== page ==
But The Look is not Roxette’s biggest hit. Still to come was the movie. Alan asks Per what happened when Hollywood started to call in 1990. PG says that was funny as well. They had four big songs from the Look Sharp! album. The Look, Dressed For Success and then Listen To Your Heart became another No. 1 for them and Dangerous became No. 2 on Billboard. So at the time they were a pretty hot band and so they got this request. He was having lunch in Los Angeles and EMI Records asked Per if he could write a song, soundtrack to a movie. David Bowie was in there and Natalie Cole and lots of great artists. Good company, Alan says. PG agrees. Per told EMI he couldn’t do that, because they were travelling, promoting Look Sharp! all over the world. They were heading for New Zealand or something. But he said they had an old Christmas song from 1987, which had only been released in Sweden. It’s a great song, a ballad. He could rewrite the lyrics a bit and they could do an updated version of it. That was It Must Have Been Love. Mr. G sent the song to them and they loved it. The movie was of course Pretty Woman. At the time it was called 3000 or 3000 Dollars, because he hires the girl for 3000 dollars. PG remembers he got the script to the movie. It was really thick and he threw it away at Los Angeles airport. He didn’t want to read it. At the time it was a low budget movie. Roxette were like, OK, let’s do it, but it wasn’t a big thing. And then of course it became the biggest song of their career.
Here they play the song that started the whole Roxette journey in America, The Look.
Alan says he could talk forever about the first half of Roxette’s career, but there are a bunch of things happening now and he wants Per to prioritize them for the listeners. He says Per had a European Tour under the banner of Roxette, carrying the flag. He is curious about how it went and what we are looking forward to in 2024. Per tells Roxette with Marie, they called it quits in 2016. Marie passed away in 2019. In 2018, Per did a Per Gessle’s Roxette tour on his own in Europe and he just released a live album from that tour.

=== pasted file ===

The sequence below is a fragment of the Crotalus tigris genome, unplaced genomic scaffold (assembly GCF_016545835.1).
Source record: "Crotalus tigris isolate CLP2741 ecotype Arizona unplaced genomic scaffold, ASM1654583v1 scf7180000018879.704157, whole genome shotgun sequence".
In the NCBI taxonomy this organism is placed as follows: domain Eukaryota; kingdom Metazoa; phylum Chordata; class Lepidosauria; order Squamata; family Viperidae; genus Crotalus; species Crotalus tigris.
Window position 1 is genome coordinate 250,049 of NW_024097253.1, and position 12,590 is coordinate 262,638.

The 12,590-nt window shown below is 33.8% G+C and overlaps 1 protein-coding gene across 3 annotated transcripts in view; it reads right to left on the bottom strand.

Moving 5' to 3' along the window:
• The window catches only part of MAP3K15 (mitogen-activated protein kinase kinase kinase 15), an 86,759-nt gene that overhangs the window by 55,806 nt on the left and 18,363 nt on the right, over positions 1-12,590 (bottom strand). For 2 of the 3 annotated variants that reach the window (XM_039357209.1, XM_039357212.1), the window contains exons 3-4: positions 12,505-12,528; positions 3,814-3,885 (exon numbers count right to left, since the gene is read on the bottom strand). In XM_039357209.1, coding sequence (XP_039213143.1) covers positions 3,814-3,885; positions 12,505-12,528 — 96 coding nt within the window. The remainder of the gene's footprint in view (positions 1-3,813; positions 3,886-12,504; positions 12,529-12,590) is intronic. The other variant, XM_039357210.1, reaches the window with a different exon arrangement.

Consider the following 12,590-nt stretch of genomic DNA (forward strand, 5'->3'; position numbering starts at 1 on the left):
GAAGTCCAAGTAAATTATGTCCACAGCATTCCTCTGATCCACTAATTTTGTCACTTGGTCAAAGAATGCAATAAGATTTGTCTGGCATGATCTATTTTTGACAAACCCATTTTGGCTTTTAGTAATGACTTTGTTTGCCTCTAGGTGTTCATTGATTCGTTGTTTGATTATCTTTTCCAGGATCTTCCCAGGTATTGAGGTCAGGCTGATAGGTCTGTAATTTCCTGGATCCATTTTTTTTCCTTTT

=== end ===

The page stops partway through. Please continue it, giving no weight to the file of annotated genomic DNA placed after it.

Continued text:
For the future, what’s special this year is that there is the opening of the Roxette musical in September, starting in Sweden. They will be going to at least all over Europe within the next couple of years. Alan says the musical is titled after Roxette’s 1991 album, Joyride. He says he has been immersing himself in it over the past couple of days, kind of reliving how much fun he had with that album and how good it was. Per thanks for it. Alan says for him, Marie never sounded better, she wails. What a voice she had. Alan thinks some people maybe missed that with the pop quality of The Look and the fun videos that we saw of Roxette, you don’t realize what a great singer she is.
So, Joyride is the name of the musical. Alan asks if it is a Broadway stage type of musical. PG says it is. It’s based on a book called Got You Back by English writer Jane Fallon. It’s a fun story with a happy ending. It’s got loads of the Roxette stuff in there. Per thinks if the stage version will be as good as the script is at the moment, it’s going to be a big one. It’s still seven months away though. Alan says it’s in development now, kind of a jukebox of Roxette songs. Alan wants to know if Per is writing any original stuff for it too. Maybe around the edges they will say, look, we got a hole here, you need to write something. Per says they are talking about that, but at the moment there is nothing new. Alan says Per will just sit there and collect the royalty checks when it becomes a huge worldwide hit. The guys are laughing.